The other two dancers were fat, and very soon out of breath. `Four times round is enough for one dance,' Tweedledum panted out, and they left off dancing as suddenly as they had begun: the music stopped at the same moment.

Then they let go of Alice's hands, and stood looking at her for a minute: there was a rather awkward pause, as Alice didn't know how to begin a conversation with people she had just been dancing with. `It would never do to say "How d'ye do?" now,' she said to herself: `we seem to have got beyond that, somehow!'

`I hope you're not much tired?' she said at last.

`Nohow. And thank you very much for asking,' said Tweedledum.

`So much obliged!' added Tweedledee. `You like poetry?'

`Ye-es, pretty well--some poetry,' Alice said doubtfully. `Would you tell me which road leads out of the wood?'

`What shall I repeat to her?' said Tweedledee, looking round at Tweedledum with great solemn eyes, and not noticing Alice's question.

`"The Walrus and the Carpenter" is the longest,' Tweedledum replied, giving his brother an affectionate hug.

Tweedledee began instantly:

`The sun was shining--'

Here Alice ventured to interrupt him. `If it's very long,' she said, as politely as she could, `would you please tell me first which road--'

Tweedledee smiled gently, and began again:

`The sun was shining on the sea,
   Shining with all his might:
He did his very best to make
   The billows smooth and bright--
And this was odd, because it was
   The middle of the night.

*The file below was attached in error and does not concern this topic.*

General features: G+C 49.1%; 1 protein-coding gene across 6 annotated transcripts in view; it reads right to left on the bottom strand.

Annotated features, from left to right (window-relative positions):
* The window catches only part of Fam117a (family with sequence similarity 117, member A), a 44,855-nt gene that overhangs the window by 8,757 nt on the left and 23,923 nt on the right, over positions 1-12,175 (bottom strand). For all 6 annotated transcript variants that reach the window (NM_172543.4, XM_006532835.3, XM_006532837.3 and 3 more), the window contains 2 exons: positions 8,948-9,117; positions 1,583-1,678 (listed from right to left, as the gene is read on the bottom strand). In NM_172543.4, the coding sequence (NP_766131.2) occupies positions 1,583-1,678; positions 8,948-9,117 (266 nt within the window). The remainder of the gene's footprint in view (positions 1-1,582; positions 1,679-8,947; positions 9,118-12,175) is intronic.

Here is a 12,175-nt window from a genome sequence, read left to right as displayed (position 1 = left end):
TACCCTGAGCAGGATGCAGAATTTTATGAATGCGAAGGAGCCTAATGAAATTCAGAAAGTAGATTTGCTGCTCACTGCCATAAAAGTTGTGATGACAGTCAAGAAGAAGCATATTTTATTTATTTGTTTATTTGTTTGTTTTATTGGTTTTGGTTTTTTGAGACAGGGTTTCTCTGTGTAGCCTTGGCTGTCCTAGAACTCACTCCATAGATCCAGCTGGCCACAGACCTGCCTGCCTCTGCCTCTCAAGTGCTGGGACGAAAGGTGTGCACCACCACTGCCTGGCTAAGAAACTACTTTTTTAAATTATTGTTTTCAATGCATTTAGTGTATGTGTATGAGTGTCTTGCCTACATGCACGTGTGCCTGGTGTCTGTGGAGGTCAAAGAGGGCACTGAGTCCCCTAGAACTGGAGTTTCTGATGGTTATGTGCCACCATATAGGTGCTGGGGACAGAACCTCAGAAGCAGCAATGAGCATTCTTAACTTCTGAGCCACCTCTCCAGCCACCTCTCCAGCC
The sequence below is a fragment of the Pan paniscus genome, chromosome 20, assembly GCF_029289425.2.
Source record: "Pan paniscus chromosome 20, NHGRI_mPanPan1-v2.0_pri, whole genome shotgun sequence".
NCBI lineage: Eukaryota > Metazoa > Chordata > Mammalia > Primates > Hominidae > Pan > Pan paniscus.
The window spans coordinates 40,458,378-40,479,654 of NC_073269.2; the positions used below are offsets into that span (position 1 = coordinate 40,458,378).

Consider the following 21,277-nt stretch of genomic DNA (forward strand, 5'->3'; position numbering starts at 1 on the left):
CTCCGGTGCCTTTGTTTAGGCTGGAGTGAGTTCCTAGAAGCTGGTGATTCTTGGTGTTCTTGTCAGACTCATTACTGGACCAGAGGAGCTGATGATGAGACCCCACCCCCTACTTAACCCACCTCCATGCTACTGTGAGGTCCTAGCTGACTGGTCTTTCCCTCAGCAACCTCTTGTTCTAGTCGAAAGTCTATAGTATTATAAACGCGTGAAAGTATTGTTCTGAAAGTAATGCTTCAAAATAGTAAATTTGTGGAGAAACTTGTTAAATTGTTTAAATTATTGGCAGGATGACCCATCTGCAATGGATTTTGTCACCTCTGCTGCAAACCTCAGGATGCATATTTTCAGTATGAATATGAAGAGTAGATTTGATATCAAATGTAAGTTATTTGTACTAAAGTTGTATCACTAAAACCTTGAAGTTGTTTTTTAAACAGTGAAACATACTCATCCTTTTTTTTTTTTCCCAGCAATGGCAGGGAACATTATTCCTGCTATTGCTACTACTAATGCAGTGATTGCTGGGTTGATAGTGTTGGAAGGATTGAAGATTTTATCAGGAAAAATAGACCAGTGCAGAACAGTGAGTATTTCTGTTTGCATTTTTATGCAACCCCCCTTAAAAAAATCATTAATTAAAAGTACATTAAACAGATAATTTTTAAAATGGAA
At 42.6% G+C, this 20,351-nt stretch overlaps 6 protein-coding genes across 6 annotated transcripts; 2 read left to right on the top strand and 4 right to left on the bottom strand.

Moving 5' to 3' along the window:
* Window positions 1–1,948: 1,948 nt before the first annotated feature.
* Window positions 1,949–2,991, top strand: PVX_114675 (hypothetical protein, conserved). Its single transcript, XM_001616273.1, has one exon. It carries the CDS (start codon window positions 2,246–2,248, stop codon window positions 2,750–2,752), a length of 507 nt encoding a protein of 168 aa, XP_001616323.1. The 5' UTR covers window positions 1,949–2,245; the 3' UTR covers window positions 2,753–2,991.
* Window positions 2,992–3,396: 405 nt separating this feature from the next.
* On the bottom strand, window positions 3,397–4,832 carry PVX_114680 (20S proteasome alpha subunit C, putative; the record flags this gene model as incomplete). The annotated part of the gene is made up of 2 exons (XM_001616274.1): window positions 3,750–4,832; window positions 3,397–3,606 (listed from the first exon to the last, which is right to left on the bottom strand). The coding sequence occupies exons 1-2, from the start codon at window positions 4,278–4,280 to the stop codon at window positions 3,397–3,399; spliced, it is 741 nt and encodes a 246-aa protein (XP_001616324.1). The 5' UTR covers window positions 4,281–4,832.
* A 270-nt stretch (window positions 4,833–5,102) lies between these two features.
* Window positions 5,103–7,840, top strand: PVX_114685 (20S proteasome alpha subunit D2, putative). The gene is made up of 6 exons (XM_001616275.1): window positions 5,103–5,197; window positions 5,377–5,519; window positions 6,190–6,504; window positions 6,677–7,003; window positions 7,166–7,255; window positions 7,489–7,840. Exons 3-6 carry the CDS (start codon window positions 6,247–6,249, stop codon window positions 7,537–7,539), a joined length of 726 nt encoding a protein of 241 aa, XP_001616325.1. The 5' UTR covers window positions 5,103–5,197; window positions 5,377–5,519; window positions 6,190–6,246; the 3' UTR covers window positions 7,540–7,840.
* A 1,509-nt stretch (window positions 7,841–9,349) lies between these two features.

The moon was shining sulkily,
   Because she thought the sun
Had got no business to be there
   After the day was done--
"It's very rude of him", she said,
   "To come and spoil the fun!"

The sea was wet as wet could be,
   The sands were dry as dry.
You could not see a cloud, because
   No cloud was in the sky:
No birds were flying overhead--
   There were no birds to fly.

The Walrus and the Carpenter
   Were walking close at hand:
They wept like anything to see
   Such quantities of sand:
"If this were only cleared away,"
   They said, "it would be grand!"

"If seven maids with seven mops
   Swept it for half a year,
Do you suppose," the Walrus said,
   "That they could get it clear?"
"I doubt it," said the Carpenter,
   And shed a bitter tear.

"O Oysters, come and walk with us!"
   The Walrus did beseech.
"A pleasant walk, a pleasant talk,
   Along the briny beach:
We cannot do with more than four,
   To give a hand to each."

The eldest Oyster looked at him,
   But never a word he said:
The eldest Oyster winked his eye,
   And shook his heavy head--
Meaning to say he did not choose
   To leave the oyster-bed.

But four young Oysters hurried up,
   All eager for the treat:
Their coats were brushed, their faces washed,
   Their shoes were clean and neat--
And this was odd, because, you know,
   They hadn't any feet.

  By PanEris using Melati.

Previous chapter/page Back Home Email this Search Discuss Bookmark Next chapter/page
Copyright: All texts on Bibliomania are © Ltd, and may not be reproduced in any form without our written permission. See our FAQ for more details.